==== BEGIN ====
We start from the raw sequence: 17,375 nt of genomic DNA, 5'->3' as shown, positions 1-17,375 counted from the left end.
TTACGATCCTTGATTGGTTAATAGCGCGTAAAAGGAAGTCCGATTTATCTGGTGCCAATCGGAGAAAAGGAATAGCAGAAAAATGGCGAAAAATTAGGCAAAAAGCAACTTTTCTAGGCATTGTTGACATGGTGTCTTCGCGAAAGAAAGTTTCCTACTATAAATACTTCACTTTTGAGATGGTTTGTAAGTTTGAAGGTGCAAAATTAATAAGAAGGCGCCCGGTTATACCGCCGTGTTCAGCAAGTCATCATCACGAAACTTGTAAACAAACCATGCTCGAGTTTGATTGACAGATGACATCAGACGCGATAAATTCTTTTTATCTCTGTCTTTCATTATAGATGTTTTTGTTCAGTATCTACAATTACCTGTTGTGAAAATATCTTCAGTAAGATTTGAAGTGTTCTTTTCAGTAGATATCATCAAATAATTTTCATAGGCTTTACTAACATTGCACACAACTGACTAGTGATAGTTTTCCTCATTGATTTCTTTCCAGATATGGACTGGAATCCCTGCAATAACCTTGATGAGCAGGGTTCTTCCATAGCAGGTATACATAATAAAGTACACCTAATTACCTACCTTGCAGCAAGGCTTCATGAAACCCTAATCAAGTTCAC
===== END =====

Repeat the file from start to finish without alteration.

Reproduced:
We start from the raw sequence: 17,375 nt of genomic DNA, 5'->3' as shown, positions 1-17,375 counted from the left end.
TTACGATCCTTGATTGGTTAATAGCGCGTAAAAGGAAGTCCGATTTATCTGGTGCCAATCGGAGAAAAGGAATAGCAGAAAAATGGCGAAAAATTAGGCAAAAAGCAACTTTTCTAGGCATTGTTGACATGGTGTCTTCGCGAAAGAAAGTTTCCTACTATAAATACTTCACTTTTGAGATGGTTTGTAAGTTTGAAGGTGCAAAATTAATAAGAAGGCGCCCGGTTATACCGCCGTGTTCAGCAAGTCATCATCACGAAACTTGTAAACAAACCATGCTCGAGTTTGATTGACAGATGACATCAGACGCGATAAATTCTTTTTATCTCTGTCTTTCATTATAGATGTTTTTGTTCAGTATCTACAATTACCTGTTGTGAAAATATCTTCAGTAAGATTTGAAGTGTTCTTTTCAGTAGATATCATCAAATAATTTTCATAGGCTTTACTAACATTGCACACAACTGACTAGTGATAGTTTTCCTCATTGATTTCTTTCCAGATATGGACTGGAATCCCTGCAATAACCTTGATGAGCAGGGTTCTTCCATAGCAGGTATACATAATAAAGTACACCTAATTACCTACCTTGCAGCAAGGCTTCATGAAACCCTAATCAAGTTCAC